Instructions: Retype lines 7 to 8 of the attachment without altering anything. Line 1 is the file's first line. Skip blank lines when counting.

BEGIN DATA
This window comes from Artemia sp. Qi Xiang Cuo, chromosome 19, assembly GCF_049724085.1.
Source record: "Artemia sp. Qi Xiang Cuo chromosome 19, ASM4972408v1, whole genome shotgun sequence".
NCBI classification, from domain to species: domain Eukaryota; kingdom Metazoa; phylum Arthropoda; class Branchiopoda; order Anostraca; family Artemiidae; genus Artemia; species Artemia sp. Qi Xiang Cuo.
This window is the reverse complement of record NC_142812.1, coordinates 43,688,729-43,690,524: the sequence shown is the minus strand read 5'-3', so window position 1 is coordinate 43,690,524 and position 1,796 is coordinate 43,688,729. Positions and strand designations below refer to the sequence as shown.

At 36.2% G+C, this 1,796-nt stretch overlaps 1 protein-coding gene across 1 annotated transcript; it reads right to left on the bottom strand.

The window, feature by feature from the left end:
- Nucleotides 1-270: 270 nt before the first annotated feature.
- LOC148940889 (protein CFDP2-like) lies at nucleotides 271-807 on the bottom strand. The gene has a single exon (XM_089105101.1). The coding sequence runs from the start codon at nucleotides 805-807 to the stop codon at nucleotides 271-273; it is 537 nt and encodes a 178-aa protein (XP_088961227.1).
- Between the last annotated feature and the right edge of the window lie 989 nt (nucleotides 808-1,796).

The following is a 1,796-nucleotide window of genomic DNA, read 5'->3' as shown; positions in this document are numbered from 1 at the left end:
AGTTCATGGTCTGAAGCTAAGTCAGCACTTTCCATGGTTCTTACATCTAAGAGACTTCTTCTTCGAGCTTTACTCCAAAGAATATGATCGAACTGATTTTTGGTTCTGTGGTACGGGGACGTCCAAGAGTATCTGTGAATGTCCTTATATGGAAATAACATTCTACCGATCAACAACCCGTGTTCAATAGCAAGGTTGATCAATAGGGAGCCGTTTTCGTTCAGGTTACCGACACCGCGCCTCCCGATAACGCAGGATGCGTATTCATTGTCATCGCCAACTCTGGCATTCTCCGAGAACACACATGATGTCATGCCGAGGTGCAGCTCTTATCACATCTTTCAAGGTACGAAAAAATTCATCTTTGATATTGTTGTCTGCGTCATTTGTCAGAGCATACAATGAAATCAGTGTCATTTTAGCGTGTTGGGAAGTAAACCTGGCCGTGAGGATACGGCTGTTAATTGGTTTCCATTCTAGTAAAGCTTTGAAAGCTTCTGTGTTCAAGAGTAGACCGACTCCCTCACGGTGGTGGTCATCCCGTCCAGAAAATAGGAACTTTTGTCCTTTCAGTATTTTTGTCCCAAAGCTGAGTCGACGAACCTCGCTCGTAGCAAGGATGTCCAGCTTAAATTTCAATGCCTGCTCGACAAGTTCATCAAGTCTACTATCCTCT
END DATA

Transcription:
- Nucleotides 1-270: 270 nt before the first annotated feature.
- LOC148940889 (protein CFDP2-like) lies at nucleotides 271-807 on the bottom strand. The gene has a single exon (XM_089105101.1). The coding sequence runs from the start codon at nucleotides 805-807 to the stop codon at nucleotides 271-273; it is 537 nt and encodes a 178-aa protein (XP_088961227.1).